Myanmar frees 56 political prisoners day after sanctions dropped
YANGON (Reuters) - Myanmar's president announced an amnesty on Tuesday for about 100 prisoners, a senior official said, 56 of whom were confirmed as political detainees by a group monitoring activists held in the country's jails.
The release is the latest in a series of amnesties decided by reformist President Thein Sein and came a day after the European Union lifted all sanctions on Myanmar excluding an arms embargo.
Bo Kyi, of the Assistance Association for Political Prisoners (AAPP), told Reuters the group had confirmed the release of 56 political prisoners from five jails. According to AAPP, 176 remain in detention.
More than 800 political prisoners were freed in amnesties between May 2011 and November 2012.
Previous releases of prisoners of conscience, as they are often known, coincided with reviews of Western sanctions or high-level visits, such as that by Thein Sein to Washington last September and U.S. President Barack Obama's landmark trip to Myanmar two months later.
"At key international moments the government releases a few political prisoners instead of releasing them all immediately," said Mark Farmaner, director of Burma Campaign UK.
"Almost all the laws used to put the political prisoners in jail are still in place."
The EU's decision to lift sanctions was criticized by rights groups for ignoring Myanmar's continuing human rights abuses, including the imprisonment of political activists and the persecution of Rohingya Muslims in western Myanmar's Rakhine State.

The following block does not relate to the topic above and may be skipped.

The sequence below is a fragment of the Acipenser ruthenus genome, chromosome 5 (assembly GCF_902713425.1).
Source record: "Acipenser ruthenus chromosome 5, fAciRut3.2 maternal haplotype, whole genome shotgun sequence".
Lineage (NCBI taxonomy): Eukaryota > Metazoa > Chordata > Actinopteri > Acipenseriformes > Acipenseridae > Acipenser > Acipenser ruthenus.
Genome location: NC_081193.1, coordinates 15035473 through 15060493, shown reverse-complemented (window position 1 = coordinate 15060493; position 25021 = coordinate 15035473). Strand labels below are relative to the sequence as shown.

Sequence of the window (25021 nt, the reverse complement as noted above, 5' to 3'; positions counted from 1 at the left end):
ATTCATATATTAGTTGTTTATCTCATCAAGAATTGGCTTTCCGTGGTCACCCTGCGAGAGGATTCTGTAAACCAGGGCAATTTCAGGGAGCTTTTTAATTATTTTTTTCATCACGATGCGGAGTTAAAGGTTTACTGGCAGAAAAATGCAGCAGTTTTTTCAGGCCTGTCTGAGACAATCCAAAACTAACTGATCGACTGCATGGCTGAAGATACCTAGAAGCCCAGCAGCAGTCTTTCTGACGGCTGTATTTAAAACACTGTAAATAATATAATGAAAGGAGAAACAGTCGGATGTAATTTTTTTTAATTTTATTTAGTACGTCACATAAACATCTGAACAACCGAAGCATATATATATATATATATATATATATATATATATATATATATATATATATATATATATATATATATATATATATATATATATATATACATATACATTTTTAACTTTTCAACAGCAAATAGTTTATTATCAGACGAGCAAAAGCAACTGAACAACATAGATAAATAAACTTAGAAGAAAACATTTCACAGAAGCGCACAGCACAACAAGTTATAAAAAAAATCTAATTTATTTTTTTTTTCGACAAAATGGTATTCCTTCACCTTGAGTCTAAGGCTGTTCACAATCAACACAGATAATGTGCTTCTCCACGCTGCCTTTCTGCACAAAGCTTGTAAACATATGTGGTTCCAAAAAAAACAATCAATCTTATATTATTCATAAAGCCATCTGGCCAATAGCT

Human Rights Watch released a report the same day sanctions were lifted accusing state authorities of the ethnic cleansing of Rohingya Muslims after violence broke out in June and October last year, leaving at least 125,000 people displaced and 211 people dead.
(Writing by Paul Carsten; Editing by Nick Macfie)
- White House reverses, says Obama met uncle and lived with him during law school
- With song and sadness, South Africans mourn Mandela |
- U.S. television, Twitter, alive with new version of 'Sound of Music'
- RPT-UPDATE 1-Ford leans on global Mustang to burnish overseas image
- UPDATE 1-Study casts doubt on whether extra vitamin D prevents disease
Revered by millions as a beacon of hope against oppression and as an archetype of reconciliation, Nelson Mandela leaves behind a grieving nation. Video